No matter when or where or who

In an astonishing display of fair-mindedness and good judgment, the Supreme Court has struck down a Texas ban on gay sex, ruling that the law is an unconstitutional violation of privacy.

Justice Kennedy, writing for the majority, said the plaintiffs “are entitled to respect for their private lives.”

“When homosexual conduct is made criminal by the law of the State,” Kennedy wrote:

that declaration in and of itself is an invitation to subject homosexual persons to discrimination both in the public and in the private spheres. The central holding of [a prior case allowing states to outlaw consensual gay sex] has been brought in question by this case, and it should be addressed. Its continuance as precedent demeans the lives of homosexual persons.

Stevens, Souter, Ginsburg, and Breyer joined Kennedy’s opinion. (Thanks to Andy for the first link to the text of the opinion.)

0’Connor agreed with the outcome but not with the court’s rejection of prior case law. Scalia dissented, and Thomas and Rehnquist joined him.

Some choice sections of Scalia’s dissent:

….State laws against bigamy, same-sex marriage, adult incest, prostitution, masturbation, adultery, fornication, bestiality, and obscenity are likewise sustainable only in light of Bowers’ [the prior case upholding a law prohibiting gay sex] validation of laws based on moral choices. Every single one of these laws is called into question by today’s decision….

The Court embraces … Justice Stevens’ declaration in the Bowers dissent, that “the fact that the governing majority in a State has traditionally viewed a particular practice as immoral is not a sufficient reason for upholding a law prohibiting the practice,”… This effectively decrees the end of all morals legislation….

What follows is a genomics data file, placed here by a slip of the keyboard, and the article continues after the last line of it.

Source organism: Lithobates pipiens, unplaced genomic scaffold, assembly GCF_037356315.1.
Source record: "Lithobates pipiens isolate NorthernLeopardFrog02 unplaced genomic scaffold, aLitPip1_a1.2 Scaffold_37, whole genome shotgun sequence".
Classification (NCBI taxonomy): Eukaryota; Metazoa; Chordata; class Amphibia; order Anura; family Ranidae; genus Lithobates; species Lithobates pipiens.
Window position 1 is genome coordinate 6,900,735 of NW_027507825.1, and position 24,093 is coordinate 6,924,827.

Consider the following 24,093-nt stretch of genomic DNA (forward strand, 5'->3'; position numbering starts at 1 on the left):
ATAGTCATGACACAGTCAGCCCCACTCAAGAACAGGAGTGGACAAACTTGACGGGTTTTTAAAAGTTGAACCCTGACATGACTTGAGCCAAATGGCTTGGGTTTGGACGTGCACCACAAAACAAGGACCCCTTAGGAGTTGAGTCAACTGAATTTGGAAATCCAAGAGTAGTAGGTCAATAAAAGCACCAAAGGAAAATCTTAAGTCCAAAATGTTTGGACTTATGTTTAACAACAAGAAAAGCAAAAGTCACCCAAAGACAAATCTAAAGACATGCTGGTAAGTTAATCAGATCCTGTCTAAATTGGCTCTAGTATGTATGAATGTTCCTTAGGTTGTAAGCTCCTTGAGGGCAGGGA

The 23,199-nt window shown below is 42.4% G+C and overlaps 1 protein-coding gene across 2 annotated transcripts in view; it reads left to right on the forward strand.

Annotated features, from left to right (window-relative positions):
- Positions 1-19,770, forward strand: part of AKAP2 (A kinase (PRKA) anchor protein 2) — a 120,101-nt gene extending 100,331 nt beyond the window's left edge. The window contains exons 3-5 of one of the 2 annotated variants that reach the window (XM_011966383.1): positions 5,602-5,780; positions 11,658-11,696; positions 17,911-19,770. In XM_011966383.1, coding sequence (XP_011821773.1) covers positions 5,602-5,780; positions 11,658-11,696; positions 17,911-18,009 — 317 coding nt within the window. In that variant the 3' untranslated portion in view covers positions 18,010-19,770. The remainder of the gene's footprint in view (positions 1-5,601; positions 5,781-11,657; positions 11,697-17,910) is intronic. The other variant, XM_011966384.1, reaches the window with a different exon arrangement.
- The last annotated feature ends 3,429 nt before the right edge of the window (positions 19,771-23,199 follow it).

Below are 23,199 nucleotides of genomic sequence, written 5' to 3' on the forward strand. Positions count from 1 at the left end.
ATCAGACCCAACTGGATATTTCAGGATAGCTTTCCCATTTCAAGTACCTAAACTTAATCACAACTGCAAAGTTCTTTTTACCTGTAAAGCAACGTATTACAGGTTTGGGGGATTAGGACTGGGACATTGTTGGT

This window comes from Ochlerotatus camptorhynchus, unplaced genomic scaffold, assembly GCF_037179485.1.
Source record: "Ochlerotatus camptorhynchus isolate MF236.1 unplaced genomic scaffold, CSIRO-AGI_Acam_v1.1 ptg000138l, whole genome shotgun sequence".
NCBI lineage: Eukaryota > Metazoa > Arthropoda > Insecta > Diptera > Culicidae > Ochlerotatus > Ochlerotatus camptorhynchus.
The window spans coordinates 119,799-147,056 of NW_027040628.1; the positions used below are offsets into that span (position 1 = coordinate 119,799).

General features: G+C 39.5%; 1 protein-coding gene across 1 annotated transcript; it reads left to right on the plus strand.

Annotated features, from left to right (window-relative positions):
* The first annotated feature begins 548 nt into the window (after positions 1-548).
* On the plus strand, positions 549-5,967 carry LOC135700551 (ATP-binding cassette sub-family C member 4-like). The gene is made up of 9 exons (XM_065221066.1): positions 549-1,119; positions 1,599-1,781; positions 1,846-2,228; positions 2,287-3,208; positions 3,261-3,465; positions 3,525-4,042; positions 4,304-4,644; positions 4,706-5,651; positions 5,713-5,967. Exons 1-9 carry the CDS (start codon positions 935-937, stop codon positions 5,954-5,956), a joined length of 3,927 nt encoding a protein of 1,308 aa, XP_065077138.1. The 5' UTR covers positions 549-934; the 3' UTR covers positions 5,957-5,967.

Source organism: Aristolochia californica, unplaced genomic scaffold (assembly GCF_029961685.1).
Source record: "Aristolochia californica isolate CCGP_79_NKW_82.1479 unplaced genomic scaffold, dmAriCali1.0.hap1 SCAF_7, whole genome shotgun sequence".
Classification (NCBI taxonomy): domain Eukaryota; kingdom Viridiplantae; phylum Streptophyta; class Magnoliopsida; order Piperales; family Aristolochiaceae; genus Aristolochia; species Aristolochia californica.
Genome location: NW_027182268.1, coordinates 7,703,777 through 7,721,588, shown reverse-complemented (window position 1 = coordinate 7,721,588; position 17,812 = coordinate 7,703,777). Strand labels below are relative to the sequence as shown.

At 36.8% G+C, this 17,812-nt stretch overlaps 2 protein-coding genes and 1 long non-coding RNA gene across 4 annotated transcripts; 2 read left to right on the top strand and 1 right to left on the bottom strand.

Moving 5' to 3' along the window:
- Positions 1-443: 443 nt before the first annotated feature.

Today’s opinion is the product of a Court, which is the product of a law-profession culture, that has largely signed on to the so-called homosexual agenda, by which I mean the agenda promoted by some homosexual activists directed at eliminating the moral opprobrium that has traditionally attached to homosexual conduct….

One of the most revealing statements in today’s opinion is the Court’s grim warning that the criminalization of homosexual conduct is “an invitation to subject homosexual persons to discrimination both in the public and in the private spheres.” Ante, at 14. It is clear from this that the Court has taken sides in the culture war, departing from its role of assuring, as neutral observer, that the democratic rules of engagement are observed. Many Americans do not want persons who openly engage in homosexual conduct as partners in their business, as scoutmasters for their children, as teachers in their children’s schools, or as boarders in their home. They view this as protecting themselves and their families from a lifestyle that they believe to be immoral and destructive. The Court views it as “discrimination” which it is the function of our judgments to deter. So imbued is the Court with the law profession’s anti-anti-homosexual culture, that it is seemingly unaware that the attitudes of that culture are not obviously “mainstream”; that in most States what the Court calls “discrimination” against those who engage in homosexual acts is perfectly legal; that proposals to ban such “discrimination” under Title VII have repeatedly been rejected by Congress, see Employment Non-Discrimination Act of 1994, S. 2238, 103d Cong., 2d Sess. (1994); Civil Rights Amendments, H. R. 5452, 94th Cong., 1st Sess. (1975); that in some cases such “discrimination” is mandated by federal statute, see 10 U.S.C. § 654(b)(1) (mandating discharge from the armed forces of any service member who engages in or intends to engage in homosexual acts); and that in some cases such “discrimination” is a constitutional right, see Boy Scouts of America v. Dale, 530 U.S. 640 (2000).

Let me be clear that I have nothing against homosexuals, or any other group, promoting their agenda through normal democratic means. Social perceptions of sexual and other morality change over time, and every group has the right to persuade its fellow citizens that its view of such matters is the best. That homosexuals have achieved some success in that enterprise is attested to by the fact that Texas is one of the few remaining States that criminalize private, consensual homosexual acts. But persuading one’s fellow citizens is one thing, and imposing one’s views in absence of democratic majority will is something else….


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